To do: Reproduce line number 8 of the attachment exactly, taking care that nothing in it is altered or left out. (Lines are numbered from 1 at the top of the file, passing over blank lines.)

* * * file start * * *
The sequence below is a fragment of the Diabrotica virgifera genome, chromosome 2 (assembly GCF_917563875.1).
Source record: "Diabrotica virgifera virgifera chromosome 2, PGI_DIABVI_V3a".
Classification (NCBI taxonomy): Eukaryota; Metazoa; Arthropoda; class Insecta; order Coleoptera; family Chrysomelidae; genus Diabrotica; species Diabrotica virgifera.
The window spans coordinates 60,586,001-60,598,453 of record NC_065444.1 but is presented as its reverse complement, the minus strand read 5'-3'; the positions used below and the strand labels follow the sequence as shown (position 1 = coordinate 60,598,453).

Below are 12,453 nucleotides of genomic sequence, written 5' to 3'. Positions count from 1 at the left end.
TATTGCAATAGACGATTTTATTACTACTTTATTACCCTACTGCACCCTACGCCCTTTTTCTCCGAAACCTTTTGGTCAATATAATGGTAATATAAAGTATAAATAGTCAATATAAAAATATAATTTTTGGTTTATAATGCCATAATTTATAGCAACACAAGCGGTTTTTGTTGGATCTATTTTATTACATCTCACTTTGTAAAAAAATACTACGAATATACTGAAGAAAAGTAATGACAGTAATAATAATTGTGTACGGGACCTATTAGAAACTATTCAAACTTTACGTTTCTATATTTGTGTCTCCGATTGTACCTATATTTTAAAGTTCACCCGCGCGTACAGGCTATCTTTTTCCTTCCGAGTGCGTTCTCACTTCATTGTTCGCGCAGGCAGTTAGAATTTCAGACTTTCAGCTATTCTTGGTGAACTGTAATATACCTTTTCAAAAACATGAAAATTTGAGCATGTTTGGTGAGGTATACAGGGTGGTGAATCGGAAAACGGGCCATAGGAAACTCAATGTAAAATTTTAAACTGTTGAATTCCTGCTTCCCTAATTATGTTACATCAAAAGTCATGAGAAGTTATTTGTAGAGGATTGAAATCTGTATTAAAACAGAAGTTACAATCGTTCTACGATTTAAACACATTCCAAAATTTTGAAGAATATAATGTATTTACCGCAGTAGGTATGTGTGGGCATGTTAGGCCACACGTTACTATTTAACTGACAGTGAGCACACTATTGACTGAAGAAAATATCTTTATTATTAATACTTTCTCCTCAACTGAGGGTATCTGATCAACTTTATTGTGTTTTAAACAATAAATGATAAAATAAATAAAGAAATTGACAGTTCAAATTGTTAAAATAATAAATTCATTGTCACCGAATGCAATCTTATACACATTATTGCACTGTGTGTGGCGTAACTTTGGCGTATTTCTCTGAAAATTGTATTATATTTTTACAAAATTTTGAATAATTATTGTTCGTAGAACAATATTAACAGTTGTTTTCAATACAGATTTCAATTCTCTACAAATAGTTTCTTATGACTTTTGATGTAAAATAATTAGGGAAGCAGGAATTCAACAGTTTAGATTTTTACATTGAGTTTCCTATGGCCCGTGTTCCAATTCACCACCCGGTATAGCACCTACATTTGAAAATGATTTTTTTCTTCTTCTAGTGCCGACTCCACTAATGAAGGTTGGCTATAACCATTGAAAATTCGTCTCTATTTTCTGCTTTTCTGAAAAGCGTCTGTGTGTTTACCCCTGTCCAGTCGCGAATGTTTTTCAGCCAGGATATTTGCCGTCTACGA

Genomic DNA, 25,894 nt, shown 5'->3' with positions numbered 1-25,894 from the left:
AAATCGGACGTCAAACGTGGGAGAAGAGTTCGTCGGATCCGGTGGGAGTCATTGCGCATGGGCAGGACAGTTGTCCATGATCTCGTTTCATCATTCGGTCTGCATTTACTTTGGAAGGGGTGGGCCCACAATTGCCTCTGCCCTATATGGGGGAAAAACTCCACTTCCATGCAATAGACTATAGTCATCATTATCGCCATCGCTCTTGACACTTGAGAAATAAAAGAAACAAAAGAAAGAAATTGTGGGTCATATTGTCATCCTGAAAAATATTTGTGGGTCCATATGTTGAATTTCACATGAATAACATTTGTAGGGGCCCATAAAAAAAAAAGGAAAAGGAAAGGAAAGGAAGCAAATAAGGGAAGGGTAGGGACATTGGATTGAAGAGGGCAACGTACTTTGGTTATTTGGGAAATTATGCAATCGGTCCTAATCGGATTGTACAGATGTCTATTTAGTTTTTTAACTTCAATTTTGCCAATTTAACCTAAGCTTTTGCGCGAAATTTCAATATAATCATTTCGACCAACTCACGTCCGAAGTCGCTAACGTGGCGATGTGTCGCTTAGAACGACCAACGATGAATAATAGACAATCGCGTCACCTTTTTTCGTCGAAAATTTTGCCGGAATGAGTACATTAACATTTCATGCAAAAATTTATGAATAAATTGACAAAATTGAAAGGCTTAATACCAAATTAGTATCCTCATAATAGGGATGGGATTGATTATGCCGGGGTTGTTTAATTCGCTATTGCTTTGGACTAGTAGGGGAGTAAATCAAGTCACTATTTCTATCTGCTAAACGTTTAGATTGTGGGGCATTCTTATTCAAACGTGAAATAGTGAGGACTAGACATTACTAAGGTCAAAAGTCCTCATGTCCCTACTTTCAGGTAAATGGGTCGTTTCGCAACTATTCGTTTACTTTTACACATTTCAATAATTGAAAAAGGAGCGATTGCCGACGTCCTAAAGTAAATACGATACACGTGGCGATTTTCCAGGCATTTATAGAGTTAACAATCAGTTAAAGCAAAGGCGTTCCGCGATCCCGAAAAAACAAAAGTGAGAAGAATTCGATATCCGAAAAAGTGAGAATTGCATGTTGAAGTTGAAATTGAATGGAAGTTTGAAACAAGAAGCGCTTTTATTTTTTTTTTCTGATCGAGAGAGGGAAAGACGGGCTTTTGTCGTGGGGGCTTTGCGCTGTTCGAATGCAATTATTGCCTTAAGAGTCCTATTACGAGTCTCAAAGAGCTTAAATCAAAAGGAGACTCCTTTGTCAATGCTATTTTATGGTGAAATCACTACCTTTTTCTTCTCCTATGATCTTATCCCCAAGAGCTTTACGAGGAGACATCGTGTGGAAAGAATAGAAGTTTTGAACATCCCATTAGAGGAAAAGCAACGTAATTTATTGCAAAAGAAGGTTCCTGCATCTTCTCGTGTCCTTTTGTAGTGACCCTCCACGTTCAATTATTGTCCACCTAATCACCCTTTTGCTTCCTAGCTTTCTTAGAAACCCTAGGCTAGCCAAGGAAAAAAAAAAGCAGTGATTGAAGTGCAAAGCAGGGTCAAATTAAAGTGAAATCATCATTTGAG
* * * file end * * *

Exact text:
AAATCGGACGTCAAACGTGGGAGAAGAGTTCGTCGGATCCGGTGGGAGTCATTGCGCATGGGCAGGACAGTTGTCCATGATCTCGTTTCATCATTCGGTCTGCATTTACTTTGGAAGGGGTGGGCCCACAATTGCCTCTGCCCTATATGGGGGAAAAACTCCACTTCCATGCAATAGACTATAGTCATCATTATCGCCATCGCTCTTGACACTTGAGAAATAAAAGAAACAAAAGAAAGAAATTGTGGGTCATATTGTCATCCTGAAAAATATTTGTGGGTCCATATGTTGAATTTCACATGAATAACATTTGTAGGGGCCCATAAAAAAAAAAGGAAAAGGAAAGGAAAGGAAGCAAATAAGGGAAGGGTAGGGACATTGGATTGAAGAGGGCAACGTACTTTGGTTATTTGGGAAATTATGCAATCGGTCCTAATCGGATTGTACAGATGTCTATTTAGTTTTTTAACTTCAATTTTGCCAATTTAACCTAAGCTTTTGCGCGAAATTTCAATATAATCATTTCGACCAACTCACGTCCGAAGTCGCTAACGTGGCGATGTGTCGCTTAGAACGACCAACGATGAATAATAGACAATCGCGTCACCTTTTTTCGTCGAAAATTTTGCCGGAATGAGTACATTAACATTTCATGCAAAAATTTATGAATAAATTGACAAAATTGAAAGGCTTAATACCAAATTAGTATCCTCATAATAGGGATGGGATTGATTATGCCGGGGTTGTTTAATTCGCTATTGCTTTGGACTAGTAGGGGAGTAAATCAAGTCACTATTTCTATCTGCTAAACGTTTAGATTGTGGGGCATTCTTATTCAAACGTGAAATAGTGAGGACTAGACATTACTAAGGTCAAAAGTCCTCATGTCCCTACTTTCAGGTAAATGGGTCGTTTCGCAACTATTCGTTTACTTTTACACATTTCAATAATTGAAAAAGGAGCGATTGCCGACGTCCTAAAGTAAATACGATACACGTGGCGATTTTCCAGGCATTTATAGAGTTAACAATCAGTTAAAGCAAAGGCGTTCCGCGATCCCGAAAAAACAAAAGTGAGAAGAATTCGATATCCGAAAAAGTGAGAATTGCATGTTGAAGTTGAAATTGAATGGAAGTTTGAAACAAGAAGCGCTTTTATTTTTTTTTTCTGATCGAGAGAGGGAAAGACGGGCTTTTGTCGTGGGGGCTTTGCGCTGTTCGAATGCAATTATTGCCTTAAGAGTCCTATTACGAGTCTCAAAGAGCTTAAATCAAAAGGAGACTCCTTTGTCAATGCTATTTTATGGTGAAATCACTACCTTTTTCTTCTCCTATGATCTTATCCCCAAGAGCTTTACGAGGAGACATCGTGTGGAAAGAATAGAAGTTTTGAACATCCCATTAGAGGAAAAGCAACGTAATTTATTGCAAAAGAAGGTTCCTGCATCTTCTCGTGTCCTTTTGTAGTGACCCTCCACGTTCAATTATTGTCCACCTAATCACCCTTTTGCTTCCTAGCTTTCTTAGAAACCCTAGGCTAGCCAAGGAAAAAAAAAAGCAGTGATTGAAGTGCAAAGCAGGGTCAAATTAAAGTGAAATCATCATTTGAG